PJ’s Oyster Bar on St. Pete Beach has the type of rubbery booths and LED fish decor that suggests that locals eat here, and locals know best.
Co-owner Kelli Umstead took time out of her afternoon to recommend the chilled stone crab and fried grouper while she told The Gabber PJ’s story.
Buying the joint was an obvious career path for Umstead, who grew up around the local seafood scene in Clearwater. Umstead’s father, a lawyer, kept his saltwater products license so he could provide fresh seafood for his family to his heart’s content, despite limits imposed on recreational anglers.
Umstead grew up on her father’s catches, worked at a Robin’s, a Clearwater fish market, and started fishing with him as a toddler in the late ‘60s. Her job was to catch fish and hook stone crab floats.
His love of the water instilled in her a love for fresh-caught fish.
Fast forward 30 years.
In 1998, Bret and Kelli, who met through a mutual friend, got married. Bret worked as a server at the St. Pete Beach PJ’s since 1993, a year after it opened. By the time Bret and Kelli wed, he’d worked his way up to bartender, then bar manager.
“We wanted to own a restaurant but the success rate for buying a restaurant and building from the ground up is so low,” Umstead said. “It’s so much overhead.”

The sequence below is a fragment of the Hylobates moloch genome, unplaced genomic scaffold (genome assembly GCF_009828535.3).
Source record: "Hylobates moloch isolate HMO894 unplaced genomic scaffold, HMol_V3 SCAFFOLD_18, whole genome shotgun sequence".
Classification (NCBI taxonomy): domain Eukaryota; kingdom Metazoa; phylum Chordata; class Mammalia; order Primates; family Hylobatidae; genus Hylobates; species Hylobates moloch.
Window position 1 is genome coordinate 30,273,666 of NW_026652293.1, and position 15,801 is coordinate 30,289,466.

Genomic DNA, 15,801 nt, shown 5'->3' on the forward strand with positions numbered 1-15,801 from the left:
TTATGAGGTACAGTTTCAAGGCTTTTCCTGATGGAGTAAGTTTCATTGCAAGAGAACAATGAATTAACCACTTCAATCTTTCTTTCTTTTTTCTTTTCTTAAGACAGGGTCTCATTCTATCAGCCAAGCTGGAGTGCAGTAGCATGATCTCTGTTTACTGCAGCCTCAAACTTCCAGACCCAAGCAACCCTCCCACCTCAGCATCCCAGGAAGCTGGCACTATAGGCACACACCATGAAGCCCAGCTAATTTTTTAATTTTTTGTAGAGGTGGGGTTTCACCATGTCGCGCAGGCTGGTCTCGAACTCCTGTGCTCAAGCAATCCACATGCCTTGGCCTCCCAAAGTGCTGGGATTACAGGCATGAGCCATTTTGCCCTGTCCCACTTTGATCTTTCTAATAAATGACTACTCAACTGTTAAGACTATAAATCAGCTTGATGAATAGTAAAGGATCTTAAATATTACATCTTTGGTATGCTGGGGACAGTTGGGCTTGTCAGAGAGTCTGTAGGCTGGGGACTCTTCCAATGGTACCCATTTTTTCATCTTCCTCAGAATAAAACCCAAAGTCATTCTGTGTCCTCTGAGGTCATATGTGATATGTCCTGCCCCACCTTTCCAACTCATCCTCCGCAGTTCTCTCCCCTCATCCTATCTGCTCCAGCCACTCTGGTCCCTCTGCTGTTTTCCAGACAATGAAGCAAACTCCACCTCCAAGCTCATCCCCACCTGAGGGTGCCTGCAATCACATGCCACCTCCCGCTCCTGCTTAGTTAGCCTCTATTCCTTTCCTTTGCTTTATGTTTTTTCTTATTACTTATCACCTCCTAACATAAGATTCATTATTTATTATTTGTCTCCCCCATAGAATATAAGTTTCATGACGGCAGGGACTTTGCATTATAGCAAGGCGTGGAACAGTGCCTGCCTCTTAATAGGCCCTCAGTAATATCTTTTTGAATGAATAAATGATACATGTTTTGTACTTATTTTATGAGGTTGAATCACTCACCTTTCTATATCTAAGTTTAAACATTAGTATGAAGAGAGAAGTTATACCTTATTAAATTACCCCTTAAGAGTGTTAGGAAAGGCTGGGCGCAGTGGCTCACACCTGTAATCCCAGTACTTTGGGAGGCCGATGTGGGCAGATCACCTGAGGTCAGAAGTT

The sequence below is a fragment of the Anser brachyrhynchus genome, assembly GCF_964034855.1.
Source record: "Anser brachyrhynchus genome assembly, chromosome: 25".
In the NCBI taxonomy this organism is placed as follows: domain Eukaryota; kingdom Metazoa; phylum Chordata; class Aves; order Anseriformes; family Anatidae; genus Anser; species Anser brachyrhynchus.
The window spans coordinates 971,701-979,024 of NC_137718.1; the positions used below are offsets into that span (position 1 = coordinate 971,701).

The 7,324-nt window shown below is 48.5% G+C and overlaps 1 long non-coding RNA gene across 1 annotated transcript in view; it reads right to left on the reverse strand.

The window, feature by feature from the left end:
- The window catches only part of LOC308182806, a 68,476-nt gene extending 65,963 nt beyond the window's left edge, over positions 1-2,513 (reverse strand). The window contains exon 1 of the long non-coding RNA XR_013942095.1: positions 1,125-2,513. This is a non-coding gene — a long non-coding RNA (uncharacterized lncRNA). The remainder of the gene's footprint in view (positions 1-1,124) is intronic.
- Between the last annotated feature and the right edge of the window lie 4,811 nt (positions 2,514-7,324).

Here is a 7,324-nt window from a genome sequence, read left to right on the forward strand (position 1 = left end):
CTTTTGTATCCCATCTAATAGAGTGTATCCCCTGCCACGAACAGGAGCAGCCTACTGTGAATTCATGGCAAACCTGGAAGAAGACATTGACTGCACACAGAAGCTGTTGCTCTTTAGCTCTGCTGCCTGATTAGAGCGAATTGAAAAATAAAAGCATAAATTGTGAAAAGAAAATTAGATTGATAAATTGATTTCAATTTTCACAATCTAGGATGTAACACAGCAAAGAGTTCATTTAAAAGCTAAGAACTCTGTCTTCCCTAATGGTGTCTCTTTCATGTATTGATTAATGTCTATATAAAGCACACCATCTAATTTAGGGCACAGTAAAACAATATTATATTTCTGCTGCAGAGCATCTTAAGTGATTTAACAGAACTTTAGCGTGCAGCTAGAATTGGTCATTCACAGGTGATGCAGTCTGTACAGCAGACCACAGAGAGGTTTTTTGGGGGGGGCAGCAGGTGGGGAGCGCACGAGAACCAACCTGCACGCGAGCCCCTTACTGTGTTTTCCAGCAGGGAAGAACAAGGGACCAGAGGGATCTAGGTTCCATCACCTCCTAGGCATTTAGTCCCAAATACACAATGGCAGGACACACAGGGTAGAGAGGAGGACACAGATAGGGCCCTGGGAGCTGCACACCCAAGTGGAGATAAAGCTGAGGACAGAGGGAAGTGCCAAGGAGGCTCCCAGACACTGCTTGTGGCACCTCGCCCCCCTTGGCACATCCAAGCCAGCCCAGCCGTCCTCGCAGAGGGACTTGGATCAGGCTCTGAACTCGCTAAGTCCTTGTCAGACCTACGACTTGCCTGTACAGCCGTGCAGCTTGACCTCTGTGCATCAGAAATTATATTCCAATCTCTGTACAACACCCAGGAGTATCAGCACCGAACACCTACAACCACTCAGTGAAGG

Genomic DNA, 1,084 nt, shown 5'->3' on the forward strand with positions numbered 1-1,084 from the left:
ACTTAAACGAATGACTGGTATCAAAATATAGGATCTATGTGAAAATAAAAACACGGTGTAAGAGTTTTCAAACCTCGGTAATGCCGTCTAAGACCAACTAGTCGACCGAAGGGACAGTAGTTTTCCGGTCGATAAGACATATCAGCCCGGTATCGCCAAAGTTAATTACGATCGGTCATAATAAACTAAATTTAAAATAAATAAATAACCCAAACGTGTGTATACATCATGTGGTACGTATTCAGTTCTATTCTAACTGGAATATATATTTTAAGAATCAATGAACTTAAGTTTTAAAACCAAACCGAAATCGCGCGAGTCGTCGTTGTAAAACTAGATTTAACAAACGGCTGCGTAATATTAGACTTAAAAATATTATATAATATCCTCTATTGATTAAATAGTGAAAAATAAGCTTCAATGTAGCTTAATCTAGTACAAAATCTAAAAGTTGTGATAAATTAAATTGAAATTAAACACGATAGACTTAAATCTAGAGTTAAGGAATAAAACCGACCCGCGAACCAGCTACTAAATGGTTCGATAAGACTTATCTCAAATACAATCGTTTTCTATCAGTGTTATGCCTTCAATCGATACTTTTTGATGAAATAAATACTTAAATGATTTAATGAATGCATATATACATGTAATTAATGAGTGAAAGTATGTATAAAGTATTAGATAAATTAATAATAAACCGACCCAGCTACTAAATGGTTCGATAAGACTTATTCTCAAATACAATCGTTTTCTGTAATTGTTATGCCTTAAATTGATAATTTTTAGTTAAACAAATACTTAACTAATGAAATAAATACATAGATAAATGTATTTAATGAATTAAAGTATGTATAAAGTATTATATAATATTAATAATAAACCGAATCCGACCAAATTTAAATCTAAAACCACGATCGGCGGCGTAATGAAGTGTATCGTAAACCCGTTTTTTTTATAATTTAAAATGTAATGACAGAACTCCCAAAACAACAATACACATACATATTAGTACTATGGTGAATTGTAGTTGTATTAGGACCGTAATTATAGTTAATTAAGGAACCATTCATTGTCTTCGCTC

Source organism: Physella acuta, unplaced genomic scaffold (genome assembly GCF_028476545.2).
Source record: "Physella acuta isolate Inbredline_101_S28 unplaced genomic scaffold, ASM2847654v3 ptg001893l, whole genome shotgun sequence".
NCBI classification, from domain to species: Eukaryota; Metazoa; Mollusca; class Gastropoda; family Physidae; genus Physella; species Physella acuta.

The Umsteads told the former owners, Judy and “Mr.” Ed Rosicky, they’d buy PJ’s, if the Rosickys ever wanted to sell and the timing was right.
In 2007, the time was right for Judy and Mr. Ed and the Umsteads, who took out a second mortgage on their home and bought the business.
After some legalities – including nine hours of counting inventory – the Umsteads owned everything, down to the beer cans and booths, some of which still sport fish art done by the Vitale Brothers.
15 years later, the restaurant doesn’t look much different.
“We haven’t changed, changed anything,” Kelly said.
That includes some of the servers.
Longtime server and bartender Enoch Greiner has been with PJ’s for 13 years. Greiner started as a server two years after the Umsteads bought the place.
“It’s a comfortable atmosphere, [and] the owners are easy to get along with,” Greiner said. “It’s a mixed crowd, locals in the fall and northerners at the end of the year, and always tourists.”
The beer cooler is more stocked than ever (including local brews) and the seafood is as fresh as feasibly possible.
But really, PJ’s is about the family who runs it, their love of local seafood, and the staff who keep it going.